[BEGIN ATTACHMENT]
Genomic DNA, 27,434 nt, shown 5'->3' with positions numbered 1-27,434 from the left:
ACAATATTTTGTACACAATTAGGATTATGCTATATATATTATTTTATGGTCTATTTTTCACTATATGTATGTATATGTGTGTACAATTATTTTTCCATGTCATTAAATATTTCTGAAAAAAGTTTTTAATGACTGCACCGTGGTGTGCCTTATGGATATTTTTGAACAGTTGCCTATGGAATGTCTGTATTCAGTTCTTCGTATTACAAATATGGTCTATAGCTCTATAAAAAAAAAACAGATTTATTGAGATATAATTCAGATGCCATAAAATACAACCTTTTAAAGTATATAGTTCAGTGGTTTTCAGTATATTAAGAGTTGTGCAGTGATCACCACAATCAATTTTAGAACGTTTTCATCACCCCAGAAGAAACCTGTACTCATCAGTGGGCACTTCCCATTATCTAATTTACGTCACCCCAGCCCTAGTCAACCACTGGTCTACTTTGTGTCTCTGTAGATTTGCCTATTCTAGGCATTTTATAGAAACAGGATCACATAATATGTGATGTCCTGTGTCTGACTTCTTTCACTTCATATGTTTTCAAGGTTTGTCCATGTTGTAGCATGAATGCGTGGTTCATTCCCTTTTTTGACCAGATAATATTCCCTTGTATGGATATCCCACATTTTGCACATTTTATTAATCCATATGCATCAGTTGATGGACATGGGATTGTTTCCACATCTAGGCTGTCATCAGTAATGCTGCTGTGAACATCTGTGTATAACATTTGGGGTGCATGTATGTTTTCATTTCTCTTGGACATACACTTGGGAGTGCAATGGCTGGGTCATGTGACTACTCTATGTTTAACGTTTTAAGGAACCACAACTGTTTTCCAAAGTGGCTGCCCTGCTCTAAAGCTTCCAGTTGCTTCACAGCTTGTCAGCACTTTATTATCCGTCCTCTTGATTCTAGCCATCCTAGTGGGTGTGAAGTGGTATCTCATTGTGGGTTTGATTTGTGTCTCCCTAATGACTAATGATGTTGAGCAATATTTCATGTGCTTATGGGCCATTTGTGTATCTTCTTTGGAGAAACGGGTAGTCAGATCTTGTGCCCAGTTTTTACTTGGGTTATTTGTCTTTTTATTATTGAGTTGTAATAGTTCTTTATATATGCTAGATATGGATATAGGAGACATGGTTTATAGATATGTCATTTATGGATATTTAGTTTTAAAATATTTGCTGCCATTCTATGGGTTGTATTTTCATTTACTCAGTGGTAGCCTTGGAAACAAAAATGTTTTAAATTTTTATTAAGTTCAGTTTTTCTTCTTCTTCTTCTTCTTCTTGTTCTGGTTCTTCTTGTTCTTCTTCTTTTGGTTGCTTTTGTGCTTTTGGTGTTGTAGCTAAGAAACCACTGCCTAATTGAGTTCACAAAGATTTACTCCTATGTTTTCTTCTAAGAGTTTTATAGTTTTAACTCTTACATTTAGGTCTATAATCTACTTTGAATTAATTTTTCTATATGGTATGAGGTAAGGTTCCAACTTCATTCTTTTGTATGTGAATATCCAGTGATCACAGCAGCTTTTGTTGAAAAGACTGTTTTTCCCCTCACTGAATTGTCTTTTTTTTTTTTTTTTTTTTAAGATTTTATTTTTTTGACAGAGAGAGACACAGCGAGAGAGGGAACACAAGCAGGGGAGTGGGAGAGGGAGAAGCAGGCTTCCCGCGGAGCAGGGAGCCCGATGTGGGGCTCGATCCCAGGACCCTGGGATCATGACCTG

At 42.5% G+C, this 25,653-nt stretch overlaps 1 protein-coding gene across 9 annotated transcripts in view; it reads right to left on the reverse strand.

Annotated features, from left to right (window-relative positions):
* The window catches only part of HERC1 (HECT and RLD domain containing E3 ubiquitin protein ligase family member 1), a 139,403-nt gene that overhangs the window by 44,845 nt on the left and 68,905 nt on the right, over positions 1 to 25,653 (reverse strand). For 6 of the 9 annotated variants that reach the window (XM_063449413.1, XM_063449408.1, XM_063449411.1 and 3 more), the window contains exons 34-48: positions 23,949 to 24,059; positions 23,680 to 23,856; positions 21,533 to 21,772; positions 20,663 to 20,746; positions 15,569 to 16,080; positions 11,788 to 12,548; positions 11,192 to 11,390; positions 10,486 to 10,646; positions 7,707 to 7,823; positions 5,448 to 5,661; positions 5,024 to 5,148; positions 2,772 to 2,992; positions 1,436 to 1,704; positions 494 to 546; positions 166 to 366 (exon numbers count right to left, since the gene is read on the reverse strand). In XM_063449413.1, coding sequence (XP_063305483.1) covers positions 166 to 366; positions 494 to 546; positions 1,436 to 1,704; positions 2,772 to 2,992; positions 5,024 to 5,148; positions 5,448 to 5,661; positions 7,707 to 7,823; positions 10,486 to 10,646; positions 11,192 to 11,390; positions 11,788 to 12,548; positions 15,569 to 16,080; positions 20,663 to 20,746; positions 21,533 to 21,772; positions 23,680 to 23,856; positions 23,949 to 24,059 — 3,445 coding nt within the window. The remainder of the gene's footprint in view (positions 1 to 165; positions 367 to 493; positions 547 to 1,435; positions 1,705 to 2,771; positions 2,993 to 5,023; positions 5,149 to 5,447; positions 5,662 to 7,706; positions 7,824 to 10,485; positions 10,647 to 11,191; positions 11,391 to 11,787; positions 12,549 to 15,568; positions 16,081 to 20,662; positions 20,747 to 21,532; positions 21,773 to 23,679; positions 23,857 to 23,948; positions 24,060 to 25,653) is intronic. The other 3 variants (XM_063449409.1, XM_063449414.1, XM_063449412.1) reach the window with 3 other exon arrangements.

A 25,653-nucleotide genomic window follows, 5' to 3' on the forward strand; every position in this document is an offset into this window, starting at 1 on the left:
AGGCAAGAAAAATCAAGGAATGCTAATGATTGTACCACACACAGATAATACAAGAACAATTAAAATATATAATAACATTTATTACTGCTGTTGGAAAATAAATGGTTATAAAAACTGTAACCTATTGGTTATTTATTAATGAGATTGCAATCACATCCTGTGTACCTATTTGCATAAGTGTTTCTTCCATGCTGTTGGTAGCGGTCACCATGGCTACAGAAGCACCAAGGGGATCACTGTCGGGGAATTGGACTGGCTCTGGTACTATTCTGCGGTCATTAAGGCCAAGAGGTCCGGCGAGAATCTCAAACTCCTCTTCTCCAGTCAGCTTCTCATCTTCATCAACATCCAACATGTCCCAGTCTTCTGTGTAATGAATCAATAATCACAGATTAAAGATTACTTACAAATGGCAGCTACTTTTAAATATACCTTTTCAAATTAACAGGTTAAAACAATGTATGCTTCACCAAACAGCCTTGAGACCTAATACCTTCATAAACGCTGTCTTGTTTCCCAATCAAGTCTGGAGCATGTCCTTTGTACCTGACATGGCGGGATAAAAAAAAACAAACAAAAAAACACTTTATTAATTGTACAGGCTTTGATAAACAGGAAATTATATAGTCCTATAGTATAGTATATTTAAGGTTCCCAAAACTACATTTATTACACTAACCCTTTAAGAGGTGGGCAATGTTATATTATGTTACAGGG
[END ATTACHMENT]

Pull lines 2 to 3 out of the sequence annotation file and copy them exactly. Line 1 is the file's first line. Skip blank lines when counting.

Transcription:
ACAATATTTTGTACACAATTAGGATTATGCTATATATATTATTTTATGGTCTATTTTTCACTATATGTATGTATATGTGTGTACAATTATTTTTCCATGTCATTAAATATTTCTGAAAAAAGTTTTTAATGACTGCACCGTGGTGTGCCTTATGGATATTTTTGAACAGTTGCCTATGGAATGTCTGTATTCAGTTCTTCGTATTACAAATATGGTCTATAGCTCTATAAAAAAAAAACAGATTTATTGAGATATAATTCAGATGCCATAAAATACAACCTTTTAAAGTATATAGTTCAGTGGTTTTCAGTATATTAAGAGTTGTGCAGTGATCACCACAATCAATTTTAGAACGTTTTCATCACCCCAGAAGAAACCTGTACTCATCAGTGGGCACTTCCCATTATCTAATTTACGTCACCCCAGCCCTAGTCAACCACTGGTCTACTTTGTGTCTCTGTAGATTTGCCTATTCTAGGCATTTTATAGAAACAGGATCACATAATATGTGATGTCCTGTGTCTGACTTCTTTCACTTCATATGTTTTCAAGGTTTGTCCATGTTGTAGCATGAATGCGTGGTTCATTCCCTTTTTTGACCAGATAATATTCCCTTGTATGGATATCCCACATTTTGCACATTTTATTAATCCATATGCATCAGTTGATGGACATGGGATTGTTTCCACATCTAGGCTGTCATCAGTAATGCTGCTGTGAACATCTGTGTATAACATTTGGGGTGCATGTATGTTTTCATTTCTCTTGGACATACACTTGGGAGTGCAATGGCTGGGTCATGTGACTACTCTATGTTTAACGTTTTAAGGAACCACAACTGTTTTCCAAAGTGGCTGCCCTGCTCTAAAGCTTCCAGTTGCTTCACAGCTTGTCAGCACTTTATTATCCGTCCTCTTGATTCTAGCCATCCTAGTGGGTGTGAAGTGGTATCTCATTGTGGGTTTGATTTGTGTCTCCCTAATGACTAATGATGTTGAGCAATATTTCATGTGCTTATGGGCCATTTGTGTATCTTCTTTGGAGAAACGGGTAGTCAGATCTTGTGCCCAGTTTTTACTTGGGTTATTTGTCTTTTTATTATTGAGTTGTAATAGTTCTTTATATATGCTAGATATGGATATAGGAGACATGGTTTATAGATATGTCATTTATGGATATTTAGTTTTAAAATATTTGCTGCCATTCTATGGGTTGTATTTTCATTTACTCAGTGGTAGCCTTGGAAACAAAAATGTTTTAAATTTTTATTAAGTTCAGTTTTTCTTCTTCTTCTTCTTCTTCTTGTTCTGGTTCTTCTTGTTCTTCTTCTTTTGGTTGCTTTTGTGCTTTTGGTGTTGTAGCTAAGAAACCACTGCCTAATTGAGTTCACAAAGATTTACTCCTATGTTTTCTTCTAAGAGTTTTATAGTTTTAACTCTTACATTTAGGTCTATAATCTACTTTGAATTAATTTTTCTATATGGTATGAGGTAAGGTTCCAACTTCATTCTTTTGTATGTGAATATCCAGTGATCACAGCAGCTTTTGTTGAAAAGACTGTTTTTCCCCTCACTGAATTGTCTTTTTTTTTTTTTTTTTTTTAAGATTTTATTTTTTTGACAGAGAGAGACACAGCGAGAGAGGGAACACAAGCAGGGGAGTGGGAGAGGGAGAAGCAGGCTTCCCGCGGAGCAGGGAGCCCGATGTGGGGCTCGATCCCAGGACCCTGGGATCATGACCTG

At 42.5% G+C, this 25,653-nt stretch overlaps 1 protein-coding gene across 9 annotated transcripts in view; it reads right to left on the reverse strand.